Publisher’s Note: Good for Her, Not for Me

MTM Sandwich in the Adult Hunters at Thermal in 2020—the horse version of “good for her, not for me.” Photo by Sara Shier Photography

PIPER KLEMM, PH.D

I recently read Amy Poehler’s 2014 book Yes Please, in which she laments a common inability for women to say, “Good for her, not for me.” For her, this revelation was centered around all the advice she got for childbirth and caring for babies and how demanding people could be that she do it their way. 

Judgement, for me, takes two forms in today’s world. There is in-person judgment—the type that makes you cringe, look at your feet, and go off and burst into tears. And then there is online judgment. The trainwreck you know you shouldn’t look at, but you do. And then you admonish yourself both for looking and for what it says. The judgement from the people whose opinions you would never ask for. 

I don’t know which one is worse for me. When I’m at home and curled up,
I would for sure say online judgement. But when I’m face to face with other people, in my body and in my lizard brain, in-person feels incomparably worse. The difference is the quantity. While you might have an upsetting in-person incident occasionally, the Internet is there to strike you 24/7. I think they can average out to being equally horrifying if you let the peanut gallery, whose opinions you wouldn’t even consider asking for in real life, into your headspace. 

I see how destructive our world has been for things that really should never be judged upon. How many people don’t feel comfortable coming out to ride because of how others might perceive them in riding pants or who “belongs” in our sport (spoiler alert: the correct answer is everyone). 

If you are paid to hold someone to a standard, you should, and you should be firm about it. The industry is relying on you for that. Judges, course designers, and trainers you hire should be fair, yet tough and uncompromising. But for everyone else—fellow competitors, other trainers, or even other people in our own barns, we can all make a better effort to be good citizens of our sport.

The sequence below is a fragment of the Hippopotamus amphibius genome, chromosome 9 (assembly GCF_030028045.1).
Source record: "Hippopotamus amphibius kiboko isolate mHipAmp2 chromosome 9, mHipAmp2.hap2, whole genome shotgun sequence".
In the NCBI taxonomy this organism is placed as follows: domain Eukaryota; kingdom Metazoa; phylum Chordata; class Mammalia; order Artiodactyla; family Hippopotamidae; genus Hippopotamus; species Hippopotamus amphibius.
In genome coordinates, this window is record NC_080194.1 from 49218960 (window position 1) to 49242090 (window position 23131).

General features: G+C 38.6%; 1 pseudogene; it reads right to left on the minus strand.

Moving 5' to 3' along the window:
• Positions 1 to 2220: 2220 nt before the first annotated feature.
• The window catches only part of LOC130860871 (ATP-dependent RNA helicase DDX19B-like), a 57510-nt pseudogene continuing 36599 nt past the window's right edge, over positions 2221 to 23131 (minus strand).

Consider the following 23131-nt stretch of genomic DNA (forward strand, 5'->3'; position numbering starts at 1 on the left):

To say, “good for you, not for me,” when a friend might get blinged out riding pants, or buys a horse we might think would go better for us, or makes a Facebook post we don’t agree with, or rocks an extra 15 lbs in the show ring. 


MTM Sandwich in the Adult Hunters at Thermal in 2020—the horse version of “good for her, not for me.” Photo by Sara Shier Photography

So, we sit here judging the following (including but not limited to): 

The people who show at WEF, the people who don’t show at WEF, who trains with this person or that person, the people who blanket their horses and don’t blanket their horses, and clip their horses and don’t clip their horses, and have children and don’t have children, and breastfeed and don’t breastfeed, and wear a dress to the horse show or wear sweatpants to the horse show, who are all made up and who don’t wear make-up, who enjoy jewelry and who don’t … we could go on all day about others’ decisions and how they’re not right for us. 

But that is true. And it is okay. 

The next time you see something you don’t agree with on social media, you can scroll past without commenting. Instead of putting your energy into disagreements, invest that time into yourself, your family, and your horses. Imagine how different the horse world—and the wider world, too—would look if we all agreed to do so, even just once a day. 

The next time you see anyone, but especially another woman, doing something you wouldn’t do, take a deep breath, and just try going about it the Amy Poehler way: Say to yourself, “Good for her, not for me.”


Piper with Geoff Teall in Wellington, 2021. Standards and accountability should be expected from professionals judging, performing clinics, teaching and training. Photo by Randolph PR

*This story was originally published in the March 2021 issue of The Plaid Horse. Click here to read it now and subscribe for issues delivered straight to your door!